Judge rules that all benefits are forever, no matter the public cost--
Illinois’s Pension Absurdity - WSJ: "... The fiscally delinquent state has accrued a $111 billion unfunded pension liability—a 75% increase from five years ago—in addition to $56 billion in debt for retiree health benefits. Incredibly, the state is spending more of its general fund on pensions than on K-12 education. One in four tax dollars pays for retirement benefits. Last year the state had to defer $7 billion in bills to contractors. This is after Democrats in 2011 raised income and corporate taxes by 67% and 30%, respectively. Little wonder that Illinois has the nation’s worst credit rating... Yet Sangamon County Circuit Court Judge John Belz... rejected all pension trims as a violation of the state Constitution... According to Judge Belz, there is “no legally cognizable affirmative defense” for impairing pensions benefit. Except, well, 80 years of U.S. Supreme Court precedent. Federal courts have established that states may invoke their police powers to impair contracts. In the 1934 case Home Building & Loan Association v. Blaisdell, the U.S. Supreme Court ruled that emergencies “may justify the exercise of [the State’s] continuing and dominant protective power notwithstanding interference with contracts,” which the U.S. Constitution otherwise prohibits.... " (read more at the link above)
How pensions make investing too complex: "Pricey consultants have convinced many pension funds to pile into private equity, real estate and hedge funds, which don’t necessarily promise higher returns or long-term investing.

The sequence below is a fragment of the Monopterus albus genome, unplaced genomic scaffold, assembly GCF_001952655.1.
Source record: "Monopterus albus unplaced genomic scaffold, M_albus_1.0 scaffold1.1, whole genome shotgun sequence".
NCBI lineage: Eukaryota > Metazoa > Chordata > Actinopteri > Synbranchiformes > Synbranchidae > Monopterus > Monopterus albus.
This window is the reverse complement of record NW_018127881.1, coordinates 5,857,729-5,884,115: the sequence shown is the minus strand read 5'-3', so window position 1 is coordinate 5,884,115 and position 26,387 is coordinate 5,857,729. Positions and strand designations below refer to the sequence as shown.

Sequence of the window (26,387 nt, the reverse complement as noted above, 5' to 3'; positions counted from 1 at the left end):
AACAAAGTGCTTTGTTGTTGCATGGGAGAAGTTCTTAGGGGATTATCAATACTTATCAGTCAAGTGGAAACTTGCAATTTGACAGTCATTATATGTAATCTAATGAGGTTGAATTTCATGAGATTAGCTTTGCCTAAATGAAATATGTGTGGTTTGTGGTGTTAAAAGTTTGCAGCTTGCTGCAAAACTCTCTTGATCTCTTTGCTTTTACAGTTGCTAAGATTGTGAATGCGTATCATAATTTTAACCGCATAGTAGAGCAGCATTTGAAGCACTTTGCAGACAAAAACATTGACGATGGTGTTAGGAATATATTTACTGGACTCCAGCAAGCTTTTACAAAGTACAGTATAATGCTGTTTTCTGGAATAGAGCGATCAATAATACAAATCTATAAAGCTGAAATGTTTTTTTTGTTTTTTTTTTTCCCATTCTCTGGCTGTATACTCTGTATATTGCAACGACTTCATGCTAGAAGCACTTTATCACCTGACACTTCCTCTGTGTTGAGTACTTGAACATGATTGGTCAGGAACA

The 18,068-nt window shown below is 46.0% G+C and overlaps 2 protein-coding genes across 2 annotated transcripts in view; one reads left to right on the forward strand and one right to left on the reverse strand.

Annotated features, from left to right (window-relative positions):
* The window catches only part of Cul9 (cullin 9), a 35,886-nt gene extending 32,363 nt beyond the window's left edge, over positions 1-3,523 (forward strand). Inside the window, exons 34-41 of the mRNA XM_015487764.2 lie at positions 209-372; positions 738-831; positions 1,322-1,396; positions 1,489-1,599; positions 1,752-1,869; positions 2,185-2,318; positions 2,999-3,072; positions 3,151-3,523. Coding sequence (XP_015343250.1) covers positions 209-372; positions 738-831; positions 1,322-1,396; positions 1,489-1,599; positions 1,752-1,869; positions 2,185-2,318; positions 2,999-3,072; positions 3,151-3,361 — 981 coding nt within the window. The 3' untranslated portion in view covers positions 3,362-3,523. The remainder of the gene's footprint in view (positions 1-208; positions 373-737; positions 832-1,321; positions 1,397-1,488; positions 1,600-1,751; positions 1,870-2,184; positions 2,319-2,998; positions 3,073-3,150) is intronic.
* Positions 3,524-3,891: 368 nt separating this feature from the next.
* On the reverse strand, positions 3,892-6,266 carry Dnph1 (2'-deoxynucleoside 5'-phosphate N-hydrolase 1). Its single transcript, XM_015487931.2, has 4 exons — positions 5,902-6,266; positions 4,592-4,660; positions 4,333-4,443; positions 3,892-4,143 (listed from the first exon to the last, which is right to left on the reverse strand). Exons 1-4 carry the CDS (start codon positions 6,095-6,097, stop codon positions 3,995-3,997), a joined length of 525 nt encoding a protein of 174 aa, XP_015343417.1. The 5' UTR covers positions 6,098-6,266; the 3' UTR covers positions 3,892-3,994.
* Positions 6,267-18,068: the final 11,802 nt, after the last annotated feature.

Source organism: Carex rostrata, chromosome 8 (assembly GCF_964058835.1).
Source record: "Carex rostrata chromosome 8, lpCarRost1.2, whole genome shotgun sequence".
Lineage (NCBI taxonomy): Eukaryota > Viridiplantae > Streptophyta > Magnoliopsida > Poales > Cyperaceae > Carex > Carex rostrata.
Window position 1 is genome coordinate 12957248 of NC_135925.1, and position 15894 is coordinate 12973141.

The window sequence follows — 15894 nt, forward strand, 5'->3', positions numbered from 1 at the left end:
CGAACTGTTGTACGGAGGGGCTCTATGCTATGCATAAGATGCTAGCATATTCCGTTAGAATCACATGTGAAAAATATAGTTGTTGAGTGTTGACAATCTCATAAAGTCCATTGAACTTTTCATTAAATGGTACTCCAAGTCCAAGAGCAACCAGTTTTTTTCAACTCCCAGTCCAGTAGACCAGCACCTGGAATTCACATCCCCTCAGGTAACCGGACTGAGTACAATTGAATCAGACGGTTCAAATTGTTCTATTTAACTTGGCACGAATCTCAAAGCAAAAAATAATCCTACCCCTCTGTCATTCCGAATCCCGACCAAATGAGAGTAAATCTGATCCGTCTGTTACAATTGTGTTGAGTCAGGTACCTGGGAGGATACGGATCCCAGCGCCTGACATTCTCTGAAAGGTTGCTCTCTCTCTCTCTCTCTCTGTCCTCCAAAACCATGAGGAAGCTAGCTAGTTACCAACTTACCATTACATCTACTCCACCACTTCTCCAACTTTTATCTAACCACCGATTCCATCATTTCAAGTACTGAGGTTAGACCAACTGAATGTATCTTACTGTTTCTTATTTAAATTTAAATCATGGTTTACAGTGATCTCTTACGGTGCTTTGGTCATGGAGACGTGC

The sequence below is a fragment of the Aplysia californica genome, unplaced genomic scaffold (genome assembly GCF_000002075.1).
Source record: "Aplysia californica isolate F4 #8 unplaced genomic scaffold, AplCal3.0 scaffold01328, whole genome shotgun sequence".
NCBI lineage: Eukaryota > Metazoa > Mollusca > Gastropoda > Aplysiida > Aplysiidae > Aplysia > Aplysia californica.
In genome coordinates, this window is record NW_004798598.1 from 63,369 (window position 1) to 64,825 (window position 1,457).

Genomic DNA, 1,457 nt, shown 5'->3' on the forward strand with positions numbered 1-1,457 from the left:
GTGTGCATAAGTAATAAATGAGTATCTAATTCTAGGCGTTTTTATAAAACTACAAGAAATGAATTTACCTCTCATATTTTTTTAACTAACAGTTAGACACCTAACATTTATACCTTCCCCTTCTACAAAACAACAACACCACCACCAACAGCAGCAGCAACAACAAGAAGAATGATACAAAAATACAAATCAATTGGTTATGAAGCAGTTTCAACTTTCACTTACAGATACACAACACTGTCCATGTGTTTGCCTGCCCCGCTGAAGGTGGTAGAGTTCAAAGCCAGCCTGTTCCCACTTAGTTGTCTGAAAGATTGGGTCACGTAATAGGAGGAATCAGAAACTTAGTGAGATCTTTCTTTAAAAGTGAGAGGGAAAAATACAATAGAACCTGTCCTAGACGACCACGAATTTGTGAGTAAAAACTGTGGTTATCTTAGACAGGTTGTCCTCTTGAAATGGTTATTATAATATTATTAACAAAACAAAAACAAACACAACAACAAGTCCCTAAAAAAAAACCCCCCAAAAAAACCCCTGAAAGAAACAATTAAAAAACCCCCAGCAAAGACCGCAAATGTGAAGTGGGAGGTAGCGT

KKR & Co., a private equity firm, has threatened to bar the Iowa Public Employees’ Retirement System from investing in KKR’s funds if the Iowa system complies with a public records request for information on what it is paying KKR in fees."
Nearly a quarter of Fortune 500 companies still offer pensions to new hires - The Washington Post: "... Only 7 percent of employers studied offer new employees traditional pensions, which pay out a certain amount at retirement based on a worker’s pay and how long they stayed with a company. So where can you still get a job with a pension? The plans are more prevalent in some industries versus others. For instance, defined benefit plans are still offered by most large insurance and utility companies, according to Towers Watson. But the plans are nonexistent among aerospace, construction and tourism companies, which only offer defined contribution plans, such as a 401(k) plan...."